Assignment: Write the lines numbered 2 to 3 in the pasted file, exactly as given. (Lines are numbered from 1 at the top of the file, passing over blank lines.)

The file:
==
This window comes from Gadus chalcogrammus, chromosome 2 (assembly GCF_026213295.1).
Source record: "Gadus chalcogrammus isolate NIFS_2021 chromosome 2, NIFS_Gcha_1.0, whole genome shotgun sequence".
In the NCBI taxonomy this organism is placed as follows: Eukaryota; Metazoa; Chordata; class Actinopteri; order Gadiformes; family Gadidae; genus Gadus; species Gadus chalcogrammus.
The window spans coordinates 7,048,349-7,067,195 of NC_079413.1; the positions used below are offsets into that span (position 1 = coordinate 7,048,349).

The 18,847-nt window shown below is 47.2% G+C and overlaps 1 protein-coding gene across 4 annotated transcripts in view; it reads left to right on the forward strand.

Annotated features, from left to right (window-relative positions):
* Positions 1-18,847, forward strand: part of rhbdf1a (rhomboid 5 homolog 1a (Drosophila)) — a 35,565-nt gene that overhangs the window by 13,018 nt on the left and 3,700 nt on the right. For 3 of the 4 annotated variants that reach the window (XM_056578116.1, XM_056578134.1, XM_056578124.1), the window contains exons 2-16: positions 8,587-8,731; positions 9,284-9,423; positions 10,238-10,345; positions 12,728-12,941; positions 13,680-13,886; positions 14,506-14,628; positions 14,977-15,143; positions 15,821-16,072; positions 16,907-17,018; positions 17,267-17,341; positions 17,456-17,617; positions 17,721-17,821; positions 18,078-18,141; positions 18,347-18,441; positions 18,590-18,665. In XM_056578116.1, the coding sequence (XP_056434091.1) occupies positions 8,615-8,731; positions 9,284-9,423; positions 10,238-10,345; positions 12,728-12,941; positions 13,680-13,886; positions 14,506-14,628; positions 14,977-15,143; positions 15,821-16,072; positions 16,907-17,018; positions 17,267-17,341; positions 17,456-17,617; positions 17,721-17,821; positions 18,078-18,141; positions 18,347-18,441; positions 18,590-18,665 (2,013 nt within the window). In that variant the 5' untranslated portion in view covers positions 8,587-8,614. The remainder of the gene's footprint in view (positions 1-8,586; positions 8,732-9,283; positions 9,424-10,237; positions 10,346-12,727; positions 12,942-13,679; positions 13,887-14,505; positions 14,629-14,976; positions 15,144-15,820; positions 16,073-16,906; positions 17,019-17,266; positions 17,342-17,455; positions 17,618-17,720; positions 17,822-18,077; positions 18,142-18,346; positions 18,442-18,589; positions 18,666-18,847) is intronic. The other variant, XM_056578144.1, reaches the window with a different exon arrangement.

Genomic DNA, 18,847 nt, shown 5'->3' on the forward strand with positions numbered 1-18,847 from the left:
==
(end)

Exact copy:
Source record: "Gadus chalcogrammus isolate NIFS_2021 chromosome 2, NIFS_Gcha_1.0, whole genome shotgun sequence".
In the NCBI taxonomy this organism is placed as follows: Eukaryota; Metazoa; Chordata; class Actinopteri; order Gadiformes; family Gadidae; genus Gadus; species Gadus chalcogrammus.